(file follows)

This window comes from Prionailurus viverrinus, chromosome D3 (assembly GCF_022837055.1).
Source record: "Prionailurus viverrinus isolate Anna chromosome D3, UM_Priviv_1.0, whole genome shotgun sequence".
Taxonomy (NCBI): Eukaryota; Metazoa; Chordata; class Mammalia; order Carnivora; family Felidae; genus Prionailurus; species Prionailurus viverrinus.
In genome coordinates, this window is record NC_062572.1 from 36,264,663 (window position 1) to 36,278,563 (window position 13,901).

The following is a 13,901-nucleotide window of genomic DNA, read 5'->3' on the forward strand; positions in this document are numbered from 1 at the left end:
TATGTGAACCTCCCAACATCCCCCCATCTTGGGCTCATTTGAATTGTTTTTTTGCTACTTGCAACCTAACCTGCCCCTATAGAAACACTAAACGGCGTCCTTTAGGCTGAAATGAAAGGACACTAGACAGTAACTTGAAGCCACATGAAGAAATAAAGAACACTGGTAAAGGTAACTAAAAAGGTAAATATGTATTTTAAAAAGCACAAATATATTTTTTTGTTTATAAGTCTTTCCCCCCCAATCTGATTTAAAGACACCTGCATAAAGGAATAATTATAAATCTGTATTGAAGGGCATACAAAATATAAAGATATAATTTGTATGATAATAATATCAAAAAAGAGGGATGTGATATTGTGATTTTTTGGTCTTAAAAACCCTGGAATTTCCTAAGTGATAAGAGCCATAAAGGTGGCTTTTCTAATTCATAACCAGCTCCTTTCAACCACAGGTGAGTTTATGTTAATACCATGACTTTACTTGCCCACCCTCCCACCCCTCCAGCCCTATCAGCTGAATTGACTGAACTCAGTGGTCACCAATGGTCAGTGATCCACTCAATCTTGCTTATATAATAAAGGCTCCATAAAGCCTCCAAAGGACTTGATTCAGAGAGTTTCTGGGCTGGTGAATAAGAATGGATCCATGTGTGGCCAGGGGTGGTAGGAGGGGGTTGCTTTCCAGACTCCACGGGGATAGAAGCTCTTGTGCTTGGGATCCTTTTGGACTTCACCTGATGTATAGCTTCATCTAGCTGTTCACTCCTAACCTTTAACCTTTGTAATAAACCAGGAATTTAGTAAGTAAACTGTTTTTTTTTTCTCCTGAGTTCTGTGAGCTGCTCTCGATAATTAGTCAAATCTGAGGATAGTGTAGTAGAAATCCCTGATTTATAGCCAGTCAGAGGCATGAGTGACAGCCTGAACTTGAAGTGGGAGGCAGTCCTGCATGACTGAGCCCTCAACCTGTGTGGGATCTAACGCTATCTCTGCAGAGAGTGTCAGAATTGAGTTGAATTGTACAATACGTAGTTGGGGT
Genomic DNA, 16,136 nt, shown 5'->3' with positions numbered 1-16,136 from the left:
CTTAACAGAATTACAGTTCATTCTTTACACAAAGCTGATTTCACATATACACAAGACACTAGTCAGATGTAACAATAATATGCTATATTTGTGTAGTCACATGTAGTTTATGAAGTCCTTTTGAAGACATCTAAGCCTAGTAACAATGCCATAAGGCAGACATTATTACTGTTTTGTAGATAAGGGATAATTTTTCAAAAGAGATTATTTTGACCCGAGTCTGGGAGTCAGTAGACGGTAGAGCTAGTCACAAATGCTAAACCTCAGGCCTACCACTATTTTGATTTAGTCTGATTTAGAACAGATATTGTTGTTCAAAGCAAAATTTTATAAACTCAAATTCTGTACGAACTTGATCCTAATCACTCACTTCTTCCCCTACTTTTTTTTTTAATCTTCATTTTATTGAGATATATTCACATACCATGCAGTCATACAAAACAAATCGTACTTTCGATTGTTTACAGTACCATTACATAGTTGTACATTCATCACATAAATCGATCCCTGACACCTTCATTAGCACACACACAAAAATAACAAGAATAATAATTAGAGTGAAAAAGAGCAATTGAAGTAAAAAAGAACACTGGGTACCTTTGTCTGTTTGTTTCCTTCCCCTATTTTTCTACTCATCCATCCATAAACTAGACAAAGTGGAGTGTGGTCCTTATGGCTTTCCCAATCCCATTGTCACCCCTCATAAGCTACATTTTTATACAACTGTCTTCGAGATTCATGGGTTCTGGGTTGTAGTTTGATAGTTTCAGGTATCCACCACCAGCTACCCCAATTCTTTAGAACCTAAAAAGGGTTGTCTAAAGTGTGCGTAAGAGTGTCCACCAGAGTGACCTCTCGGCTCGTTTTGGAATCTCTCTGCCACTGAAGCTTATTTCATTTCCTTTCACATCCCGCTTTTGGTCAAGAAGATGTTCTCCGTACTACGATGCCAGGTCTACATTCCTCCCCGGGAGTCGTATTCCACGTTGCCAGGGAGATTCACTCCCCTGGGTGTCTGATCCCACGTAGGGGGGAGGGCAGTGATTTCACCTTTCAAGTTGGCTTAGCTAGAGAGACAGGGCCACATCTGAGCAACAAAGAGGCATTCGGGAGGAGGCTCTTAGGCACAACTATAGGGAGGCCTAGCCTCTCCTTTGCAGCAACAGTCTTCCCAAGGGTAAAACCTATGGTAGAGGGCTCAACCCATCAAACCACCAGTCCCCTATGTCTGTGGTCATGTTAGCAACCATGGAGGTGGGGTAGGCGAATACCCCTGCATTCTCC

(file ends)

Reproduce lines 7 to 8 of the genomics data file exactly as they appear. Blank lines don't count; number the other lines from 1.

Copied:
Genomic DNA, 16,136 nt, shown 5'->3' with positions numbered 1-16,136 from the left:
CTTAACAGAATTACAGTTCATTCTTTACACAAAGCTGATTTCACATATACACAAGACACTAGTCAGATGTAACAATAATATGCTATATTTGTGTAGTCACATGTAGTTTATGAAGTCCTTTTGAAGACATCTAAGCCTAGTAACAATGCCATAAGGCAGACATTATTACTGTTTTGTAGATAAGGGATAATTTTTCAAAAGAGATTATTTTGACCCGAGTCTGGGAGTCAGTAGACGGTAGAGCTAGTCACAAATGCTAAACCTCAGGCCTACCACTATTTTGATTTAGTCTGATTTAGAACAGATATTGTTGTTCAAAGCAAAATTTTATAAACTCAAATTCTGTACGAACTTGATCCTAATCACTCACTTCTTCCCCTACTTTTTTTTTTAATCTTCATTTTATTGAGATATATTCACATACCATGCAGTCATACAAAACAAATCGTACTTTCGATTGTTTACAGTACCATTACATAGTTGTACATTCATCACATAAATCGATCCCTGACACCTTCATTAGCACACACACAAAAATAACAAGAATAATAATTAGAGTGAAAAAGAGCAATTGAAGTAAAAAAGAACACTGGGTACCTTTGTCTGTTTGTTTCCTTCCCCTATTTTTCTACTCATCCATCCATAAACTAGACAAAGTGGAGTGTGGTCCTTATGGCTTTCCCAATCCCATTGTCACCCCTCATAAGCTACATTTTTATACAACTGTCTTCGAGATTCATGGGTTCTGGGTTGTAGTTTGATAGTTTCAGGTATCCACCACCAGCTACCCCAATTCTTTAGAACCTAAAAAGGGTTGTCTAAAGTGTGCGTAAGAGTGTCCACCAGAGTGACCTCTCGGCTCGTTTTGGAATCTCTCTGCCACTGAAGCTTATTTCATTTCCTTTCACATCCCGCTTTTGGTCAAGAAGATGTTCTCCGTACTACGATGCCAGGTCTACATTCCTCCCCGGGAGTCGTATTCCACGTTGCCAGGGAGATTCACTCCCCTGGGTGTCTGATCCCACGTAGGGGGGAGGGCAGTGATTTCACCTTTCAAGTTGGCTTAGCTAGAGAGACAGGGCCACATCTGAGCAACAAAGAGGCATTCGGGAGGAGGCTCTTAGGCACAACTATAGGGAGGCCTAGCCTCTCCTTTGCAGCAACAGTCTTCCCAAGGGTAAAACCTATGGTAGAGGGCTCAACCCATCAAACCACCAGTCCCCTATGTCTGTGGTCATGTTAGCAACCATGGAGGTGGGGTAGGCGAATACCCCTGCATTCTCC